A special film about troubled youths. What makes it so special? Above all, the faces are well chosen which makes the film very authentic and believable. The cinematography is disciplined and relevates exactly what it needs, while the acting is well guided and carried out.


Director Darren L. Downs proves to have the right ability to express ‘on time’ everything that is important within the theme, for this is rather easier to express in a feature where time is more generous. However, relationships between characters build quickly (faces, costumes and accessories help a lot to define characters which is of course a huge help for films that have to convey many things on a short schedule), dialogue is adequate and on occasions quite witty and wise (in a smart way, not in a funny way), which is hard to find nowadays. The events also deliver the message with confidence and accuracy; this can only speak about the writer’s and director’s clear minds.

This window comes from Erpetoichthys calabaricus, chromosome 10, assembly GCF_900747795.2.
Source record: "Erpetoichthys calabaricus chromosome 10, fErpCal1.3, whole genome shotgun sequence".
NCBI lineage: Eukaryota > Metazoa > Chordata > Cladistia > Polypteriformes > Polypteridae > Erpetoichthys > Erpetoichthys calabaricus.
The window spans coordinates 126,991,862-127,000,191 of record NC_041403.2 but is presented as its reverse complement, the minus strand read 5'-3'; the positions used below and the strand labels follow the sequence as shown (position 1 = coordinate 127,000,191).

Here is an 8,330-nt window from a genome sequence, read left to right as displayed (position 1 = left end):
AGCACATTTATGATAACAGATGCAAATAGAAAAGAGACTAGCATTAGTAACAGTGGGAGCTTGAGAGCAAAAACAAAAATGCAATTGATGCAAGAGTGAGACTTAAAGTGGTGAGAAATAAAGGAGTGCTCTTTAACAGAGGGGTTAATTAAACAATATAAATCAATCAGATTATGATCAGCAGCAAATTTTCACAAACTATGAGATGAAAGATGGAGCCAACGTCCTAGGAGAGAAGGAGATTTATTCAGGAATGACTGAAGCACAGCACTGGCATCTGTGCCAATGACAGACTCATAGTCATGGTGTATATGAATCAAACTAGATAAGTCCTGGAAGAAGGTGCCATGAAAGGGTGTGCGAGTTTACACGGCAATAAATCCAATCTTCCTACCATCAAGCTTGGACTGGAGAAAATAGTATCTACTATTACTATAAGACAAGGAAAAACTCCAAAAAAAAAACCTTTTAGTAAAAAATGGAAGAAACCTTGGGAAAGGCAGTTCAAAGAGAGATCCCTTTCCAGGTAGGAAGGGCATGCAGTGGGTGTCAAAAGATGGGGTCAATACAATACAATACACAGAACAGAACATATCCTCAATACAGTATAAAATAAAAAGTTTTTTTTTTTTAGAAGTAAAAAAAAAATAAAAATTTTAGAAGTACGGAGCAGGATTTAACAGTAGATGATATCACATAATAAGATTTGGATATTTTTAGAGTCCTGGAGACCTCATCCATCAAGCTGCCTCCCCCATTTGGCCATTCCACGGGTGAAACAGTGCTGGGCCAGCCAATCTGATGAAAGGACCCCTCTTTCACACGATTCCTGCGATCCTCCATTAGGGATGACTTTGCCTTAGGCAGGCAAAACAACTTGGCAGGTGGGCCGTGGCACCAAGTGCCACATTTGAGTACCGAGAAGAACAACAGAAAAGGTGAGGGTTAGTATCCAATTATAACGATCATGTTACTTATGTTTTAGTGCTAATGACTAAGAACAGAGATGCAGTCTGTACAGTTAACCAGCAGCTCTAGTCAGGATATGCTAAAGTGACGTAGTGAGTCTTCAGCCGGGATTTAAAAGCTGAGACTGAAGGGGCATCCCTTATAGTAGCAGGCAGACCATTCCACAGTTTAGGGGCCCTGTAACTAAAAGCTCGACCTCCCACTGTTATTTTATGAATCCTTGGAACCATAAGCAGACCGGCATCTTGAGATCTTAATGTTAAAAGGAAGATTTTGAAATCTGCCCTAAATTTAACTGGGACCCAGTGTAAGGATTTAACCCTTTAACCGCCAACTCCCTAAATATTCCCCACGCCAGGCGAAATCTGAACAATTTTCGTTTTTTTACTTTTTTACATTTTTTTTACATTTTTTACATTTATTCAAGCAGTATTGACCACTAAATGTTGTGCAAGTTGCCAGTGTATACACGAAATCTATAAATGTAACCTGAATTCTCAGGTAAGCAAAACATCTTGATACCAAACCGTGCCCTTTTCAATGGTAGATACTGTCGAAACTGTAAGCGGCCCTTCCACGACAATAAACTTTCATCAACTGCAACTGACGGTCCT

Black and White Lines warns about the deceptive appearances regarding people and slowly reveals the truth about its characters, delivering at the same time a new surprise to the public with every minute that passes, thing which makes it very entertaining. Characters have their own stories and histories that complement their personalities. The events perfectly connect as to harness the meanings and elevate the learnings.


There sure is a lot of learning in this film both for the filmmaker and for the public, and one’s mind will struggle to catch every piece of it. Some of the learning might arise at the second or the third view so we recommend the audience to watch it carefully.